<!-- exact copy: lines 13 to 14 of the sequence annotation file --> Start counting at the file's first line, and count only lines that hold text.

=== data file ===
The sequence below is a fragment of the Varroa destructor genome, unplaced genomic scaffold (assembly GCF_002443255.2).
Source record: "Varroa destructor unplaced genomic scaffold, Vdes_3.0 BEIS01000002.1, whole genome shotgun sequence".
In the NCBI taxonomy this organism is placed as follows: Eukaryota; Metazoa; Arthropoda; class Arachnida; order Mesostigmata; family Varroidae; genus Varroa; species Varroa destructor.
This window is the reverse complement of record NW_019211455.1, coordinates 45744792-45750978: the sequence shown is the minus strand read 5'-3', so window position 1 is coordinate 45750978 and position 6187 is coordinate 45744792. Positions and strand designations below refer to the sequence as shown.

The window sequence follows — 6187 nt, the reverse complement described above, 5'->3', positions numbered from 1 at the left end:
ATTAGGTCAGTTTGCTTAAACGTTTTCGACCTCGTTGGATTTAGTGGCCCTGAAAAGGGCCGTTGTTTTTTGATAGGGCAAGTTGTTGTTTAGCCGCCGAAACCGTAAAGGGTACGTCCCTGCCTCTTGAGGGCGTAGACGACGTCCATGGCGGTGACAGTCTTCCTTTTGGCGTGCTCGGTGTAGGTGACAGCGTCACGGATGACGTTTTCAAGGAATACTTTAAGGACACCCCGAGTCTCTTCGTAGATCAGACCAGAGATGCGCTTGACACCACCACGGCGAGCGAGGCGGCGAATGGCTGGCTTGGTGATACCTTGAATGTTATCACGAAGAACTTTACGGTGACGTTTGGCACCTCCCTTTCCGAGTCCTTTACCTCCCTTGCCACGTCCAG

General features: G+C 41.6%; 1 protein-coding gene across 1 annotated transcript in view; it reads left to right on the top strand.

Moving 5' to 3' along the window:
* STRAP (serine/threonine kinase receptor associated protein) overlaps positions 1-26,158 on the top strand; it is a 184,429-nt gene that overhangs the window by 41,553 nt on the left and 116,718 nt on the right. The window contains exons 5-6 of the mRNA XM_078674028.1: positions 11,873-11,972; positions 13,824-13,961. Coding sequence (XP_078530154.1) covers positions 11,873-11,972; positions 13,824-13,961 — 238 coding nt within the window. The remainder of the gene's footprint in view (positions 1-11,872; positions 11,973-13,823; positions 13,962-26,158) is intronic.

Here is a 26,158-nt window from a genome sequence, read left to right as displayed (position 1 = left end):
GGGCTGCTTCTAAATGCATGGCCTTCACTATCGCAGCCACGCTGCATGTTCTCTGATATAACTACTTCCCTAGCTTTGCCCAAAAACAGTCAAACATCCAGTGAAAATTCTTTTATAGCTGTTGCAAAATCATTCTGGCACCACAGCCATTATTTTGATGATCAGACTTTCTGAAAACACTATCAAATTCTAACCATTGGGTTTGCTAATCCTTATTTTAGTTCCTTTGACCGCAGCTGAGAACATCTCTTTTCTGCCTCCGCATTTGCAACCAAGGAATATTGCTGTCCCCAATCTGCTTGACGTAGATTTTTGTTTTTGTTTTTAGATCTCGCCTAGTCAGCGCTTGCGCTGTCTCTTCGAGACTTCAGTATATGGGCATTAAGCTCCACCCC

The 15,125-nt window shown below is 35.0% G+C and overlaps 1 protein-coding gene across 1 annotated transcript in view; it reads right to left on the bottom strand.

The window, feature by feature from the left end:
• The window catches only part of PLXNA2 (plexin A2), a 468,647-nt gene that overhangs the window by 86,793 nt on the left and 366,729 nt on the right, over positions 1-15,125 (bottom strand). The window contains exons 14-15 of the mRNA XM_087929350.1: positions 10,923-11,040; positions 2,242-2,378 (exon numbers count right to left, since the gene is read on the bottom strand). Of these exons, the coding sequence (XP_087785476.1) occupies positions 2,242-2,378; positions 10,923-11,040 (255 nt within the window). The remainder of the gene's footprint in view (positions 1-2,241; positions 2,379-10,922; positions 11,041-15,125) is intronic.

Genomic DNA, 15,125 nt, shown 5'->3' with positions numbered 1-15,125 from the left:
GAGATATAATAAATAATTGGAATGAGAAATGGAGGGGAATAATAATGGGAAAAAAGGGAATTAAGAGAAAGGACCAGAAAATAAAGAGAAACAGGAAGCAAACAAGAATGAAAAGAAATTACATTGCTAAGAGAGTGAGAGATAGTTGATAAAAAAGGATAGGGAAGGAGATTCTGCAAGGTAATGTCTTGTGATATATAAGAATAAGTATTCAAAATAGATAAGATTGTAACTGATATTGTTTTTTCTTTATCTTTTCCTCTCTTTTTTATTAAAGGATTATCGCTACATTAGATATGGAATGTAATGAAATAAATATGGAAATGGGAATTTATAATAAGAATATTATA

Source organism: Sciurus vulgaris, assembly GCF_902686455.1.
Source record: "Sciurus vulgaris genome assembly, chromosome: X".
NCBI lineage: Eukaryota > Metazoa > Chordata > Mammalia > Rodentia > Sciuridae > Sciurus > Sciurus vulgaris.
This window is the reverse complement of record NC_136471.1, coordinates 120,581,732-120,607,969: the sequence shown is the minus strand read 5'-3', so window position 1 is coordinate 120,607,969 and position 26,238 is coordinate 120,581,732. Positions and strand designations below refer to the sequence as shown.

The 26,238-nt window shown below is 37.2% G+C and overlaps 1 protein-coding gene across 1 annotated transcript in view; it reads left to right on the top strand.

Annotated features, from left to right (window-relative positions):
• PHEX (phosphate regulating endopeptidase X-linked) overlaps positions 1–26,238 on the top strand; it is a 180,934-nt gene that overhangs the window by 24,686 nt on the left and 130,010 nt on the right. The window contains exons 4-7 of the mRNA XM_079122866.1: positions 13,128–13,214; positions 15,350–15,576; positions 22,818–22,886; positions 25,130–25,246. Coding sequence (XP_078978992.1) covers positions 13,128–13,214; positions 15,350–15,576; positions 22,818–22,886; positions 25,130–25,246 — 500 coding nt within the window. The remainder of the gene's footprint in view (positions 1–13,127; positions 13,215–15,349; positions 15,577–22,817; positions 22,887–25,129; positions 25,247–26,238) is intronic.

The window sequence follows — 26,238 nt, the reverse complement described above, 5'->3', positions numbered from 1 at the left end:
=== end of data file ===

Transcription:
The window, feature by feature from the left end:
• The window catches only part of PLXNA2 (plexin A2), a 468,647-nt gene that overhangs the window by 86,793 nt on the left and 366,729 nt on the right, over positions 1-15,125 (bottom strand). The window contains exons 14-15 of the mRNA XM_087929350.1: positions 10,923-11,040; positions 2,242-2,378 (exon numbers count right to left, since the gene is read on the bottom strand). Of these exons, the coding sequence (XP_087785476.1) occupies positions 2,242-2,378; positions 10,923-11,040 (255 nt within the window). The remainder of the gene's footprint in view (positions 1-2,241; positions 2,379-10,922; positions 11,041-15,125) is intronic.